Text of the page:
May 23, 2017 • Internship, RustEditsPermalink

How to Specify Program (Undefined) Behavior?

This summer, I am given the awesome opportunity of spending three months in the Mozilla offices in Portland, working on Rust. I am extremely grateful that Mozilla is providing this opportunity to me; hopefully I can give something back by making some hands-on contributions to the Rust ecosystem.

Update: This post was originally titled “Day 1 of My Mozilla Internship, or: How to Specify Program Behavior?” but I feel that did not really reflect its content very well. /Update

Today is day 1 of my internship – at least if you start counting at 0, which of course we all do. I meant to write this yesterday, but the morning was filled with bureaucratics and in the afternoon I got so jetlagged, I essentially was sleeping with my eyes open. (But don’t tell Aaron, my manager, or Niko, my mentor – I was of course supposed to be working. ;)

So, what concretely will I be doing in the next three months? Based on my prior posts and me being in the unsafe code guidelines strike team (which I totally forgot to announce here… I’m not good at this blogging thing, am I?), it should not be surprising that my main project is going to be related to unsafe code. More specifically, we want to figure out ways to specify what unsafe code is and what it is not allowed to do (i.e., when its behavior is well-defined, and when it is undefined). Ultimately, the way I think this should be specified (and lucky enough, my new bosses agree on this) is by defining, for every possible Rust (or rather, MIR) program one could write, what that program is going to do when it is executed.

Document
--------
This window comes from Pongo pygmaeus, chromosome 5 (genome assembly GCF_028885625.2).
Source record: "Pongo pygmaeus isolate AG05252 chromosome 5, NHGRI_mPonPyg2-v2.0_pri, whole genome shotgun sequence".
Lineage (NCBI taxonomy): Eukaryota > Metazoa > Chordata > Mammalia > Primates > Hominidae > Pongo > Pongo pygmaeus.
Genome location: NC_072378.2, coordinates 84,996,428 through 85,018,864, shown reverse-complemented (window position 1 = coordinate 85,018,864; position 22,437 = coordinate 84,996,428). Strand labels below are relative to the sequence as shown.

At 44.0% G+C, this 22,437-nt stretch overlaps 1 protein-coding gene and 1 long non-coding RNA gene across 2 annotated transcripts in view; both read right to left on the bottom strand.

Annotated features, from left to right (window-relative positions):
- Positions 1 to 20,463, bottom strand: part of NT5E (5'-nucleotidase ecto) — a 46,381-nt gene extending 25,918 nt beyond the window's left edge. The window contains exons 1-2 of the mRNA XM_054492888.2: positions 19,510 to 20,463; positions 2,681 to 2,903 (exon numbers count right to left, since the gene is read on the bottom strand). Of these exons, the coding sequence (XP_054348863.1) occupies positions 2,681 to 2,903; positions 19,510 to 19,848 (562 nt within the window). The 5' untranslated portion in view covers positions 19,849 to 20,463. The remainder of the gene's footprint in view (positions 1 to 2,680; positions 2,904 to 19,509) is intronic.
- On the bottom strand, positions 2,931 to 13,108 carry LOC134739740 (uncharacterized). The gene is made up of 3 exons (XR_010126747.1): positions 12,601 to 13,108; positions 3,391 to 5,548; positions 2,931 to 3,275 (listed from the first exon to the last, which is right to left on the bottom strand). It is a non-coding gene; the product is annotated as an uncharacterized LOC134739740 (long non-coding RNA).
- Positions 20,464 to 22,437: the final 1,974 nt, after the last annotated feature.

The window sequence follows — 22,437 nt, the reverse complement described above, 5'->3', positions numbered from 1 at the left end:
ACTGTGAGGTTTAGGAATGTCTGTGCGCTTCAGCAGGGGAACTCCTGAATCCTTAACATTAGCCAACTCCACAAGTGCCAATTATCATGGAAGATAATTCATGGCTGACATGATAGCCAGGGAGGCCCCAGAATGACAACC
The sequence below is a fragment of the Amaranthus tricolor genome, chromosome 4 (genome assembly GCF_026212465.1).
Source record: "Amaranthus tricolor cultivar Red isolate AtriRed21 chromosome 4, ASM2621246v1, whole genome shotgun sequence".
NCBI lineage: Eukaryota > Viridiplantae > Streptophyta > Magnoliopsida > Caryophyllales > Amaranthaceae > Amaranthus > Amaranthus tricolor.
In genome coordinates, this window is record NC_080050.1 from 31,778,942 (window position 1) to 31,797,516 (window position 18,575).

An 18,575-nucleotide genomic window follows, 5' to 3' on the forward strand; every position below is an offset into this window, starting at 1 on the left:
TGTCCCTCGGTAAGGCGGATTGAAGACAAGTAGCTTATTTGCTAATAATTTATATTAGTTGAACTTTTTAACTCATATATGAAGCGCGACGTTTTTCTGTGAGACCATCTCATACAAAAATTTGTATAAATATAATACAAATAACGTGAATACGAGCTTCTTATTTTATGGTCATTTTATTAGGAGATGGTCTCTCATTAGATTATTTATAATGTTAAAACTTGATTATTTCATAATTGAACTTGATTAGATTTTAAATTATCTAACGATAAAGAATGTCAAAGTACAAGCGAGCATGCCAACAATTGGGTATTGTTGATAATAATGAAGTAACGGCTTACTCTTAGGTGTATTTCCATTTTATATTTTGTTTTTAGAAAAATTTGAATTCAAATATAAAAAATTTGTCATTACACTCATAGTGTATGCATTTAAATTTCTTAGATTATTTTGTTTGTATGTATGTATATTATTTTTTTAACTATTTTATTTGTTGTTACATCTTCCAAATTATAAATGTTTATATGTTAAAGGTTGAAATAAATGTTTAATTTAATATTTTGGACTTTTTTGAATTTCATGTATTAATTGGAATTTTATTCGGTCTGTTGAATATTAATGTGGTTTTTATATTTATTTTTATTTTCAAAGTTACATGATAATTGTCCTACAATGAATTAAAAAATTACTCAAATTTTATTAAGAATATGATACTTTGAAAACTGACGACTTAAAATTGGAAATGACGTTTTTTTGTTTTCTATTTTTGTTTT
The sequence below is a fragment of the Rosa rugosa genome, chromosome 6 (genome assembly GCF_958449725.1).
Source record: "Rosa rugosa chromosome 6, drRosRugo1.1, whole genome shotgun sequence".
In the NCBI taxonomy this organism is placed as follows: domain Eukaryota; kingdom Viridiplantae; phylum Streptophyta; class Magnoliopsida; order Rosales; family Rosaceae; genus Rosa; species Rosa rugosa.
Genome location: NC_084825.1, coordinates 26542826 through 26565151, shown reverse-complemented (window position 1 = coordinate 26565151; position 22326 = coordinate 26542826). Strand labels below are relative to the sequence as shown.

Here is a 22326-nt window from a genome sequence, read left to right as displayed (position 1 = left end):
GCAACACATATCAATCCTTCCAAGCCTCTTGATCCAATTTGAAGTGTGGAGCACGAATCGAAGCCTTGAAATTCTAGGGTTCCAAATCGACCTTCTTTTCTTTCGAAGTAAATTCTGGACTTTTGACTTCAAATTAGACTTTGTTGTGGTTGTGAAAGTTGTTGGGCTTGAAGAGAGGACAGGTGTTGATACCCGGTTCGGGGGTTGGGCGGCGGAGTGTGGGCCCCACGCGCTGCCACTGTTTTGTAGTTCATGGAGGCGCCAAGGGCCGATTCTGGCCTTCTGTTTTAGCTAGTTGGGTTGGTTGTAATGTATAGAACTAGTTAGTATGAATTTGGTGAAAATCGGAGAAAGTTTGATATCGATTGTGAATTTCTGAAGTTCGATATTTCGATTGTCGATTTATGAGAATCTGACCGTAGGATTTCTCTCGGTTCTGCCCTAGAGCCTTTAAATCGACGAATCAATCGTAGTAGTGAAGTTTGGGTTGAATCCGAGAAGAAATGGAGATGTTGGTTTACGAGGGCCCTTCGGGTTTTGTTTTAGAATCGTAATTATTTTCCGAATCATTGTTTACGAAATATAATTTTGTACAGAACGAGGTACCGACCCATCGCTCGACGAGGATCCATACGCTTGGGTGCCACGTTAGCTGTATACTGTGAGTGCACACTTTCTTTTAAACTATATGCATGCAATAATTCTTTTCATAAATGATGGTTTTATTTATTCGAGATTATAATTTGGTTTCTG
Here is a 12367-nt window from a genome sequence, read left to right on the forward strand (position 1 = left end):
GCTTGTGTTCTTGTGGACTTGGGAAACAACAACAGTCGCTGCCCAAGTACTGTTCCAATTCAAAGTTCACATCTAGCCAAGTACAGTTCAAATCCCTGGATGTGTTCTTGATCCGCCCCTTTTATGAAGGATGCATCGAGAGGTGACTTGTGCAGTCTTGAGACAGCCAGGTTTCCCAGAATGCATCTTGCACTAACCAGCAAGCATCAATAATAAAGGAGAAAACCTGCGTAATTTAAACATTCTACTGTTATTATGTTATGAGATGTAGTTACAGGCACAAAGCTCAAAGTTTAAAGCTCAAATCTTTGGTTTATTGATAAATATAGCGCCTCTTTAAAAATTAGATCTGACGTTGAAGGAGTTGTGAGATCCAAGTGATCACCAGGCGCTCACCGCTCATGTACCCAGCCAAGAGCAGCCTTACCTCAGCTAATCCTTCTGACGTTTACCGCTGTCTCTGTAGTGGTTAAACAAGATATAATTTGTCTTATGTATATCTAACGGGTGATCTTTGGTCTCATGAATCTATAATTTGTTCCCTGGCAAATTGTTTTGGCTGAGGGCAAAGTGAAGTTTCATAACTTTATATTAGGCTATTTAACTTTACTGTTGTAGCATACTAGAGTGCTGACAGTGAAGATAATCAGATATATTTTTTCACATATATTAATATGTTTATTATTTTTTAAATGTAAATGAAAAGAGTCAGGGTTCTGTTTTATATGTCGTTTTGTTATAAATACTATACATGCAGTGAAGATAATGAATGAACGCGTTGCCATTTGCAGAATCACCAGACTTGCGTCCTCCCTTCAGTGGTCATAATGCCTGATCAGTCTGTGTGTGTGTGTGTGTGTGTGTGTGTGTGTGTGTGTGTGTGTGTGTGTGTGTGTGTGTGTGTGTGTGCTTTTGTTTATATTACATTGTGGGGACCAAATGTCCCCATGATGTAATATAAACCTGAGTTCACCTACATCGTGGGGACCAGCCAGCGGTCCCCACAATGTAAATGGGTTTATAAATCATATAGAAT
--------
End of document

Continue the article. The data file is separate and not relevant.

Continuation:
Now, one could go all committee and initiate a huge process involving drafting a standard and writing a 700 page document in English prose, but experience shows that this is not a good way to go: English prose is ambiguous, and it is very easy to forget about some odd combination of corner cases which then ends up not being described by the standard. One could also go all math and write down a beautifully complicated definition that rigorously defines everything. That would be huge amounts of work, and in the end, virtually nobody would be able to read such a specification. (Which doesn’t mean I think this shouldn’t also happen; such a definition is indeed needed to perform formal proofs – but at this point, we are not yet concerned about proofs.)

We are going to do neither of these. Instead, the goal is to have an executable specification for MIR – in other words, an interpreter. To understand an interpreter, one has to just read code, so this should be much more accessible to programmers than mathematical definitions. At the same time, if we forget to cover a case, this will be blatantly obvious – in fact, most of the time, exhaustiveness checking will catch this. And finally, an interpreter can be used for testing: We could actually check whether some particular unsafe code has undefined behavior or not. This will be very important while we are still developing the specification (to check whether our intuition for what should and should not be allowed matches the interpreter), but it is also extremely useful later for authors of unsafe code to check whether they are violating the rules we are going to put in place.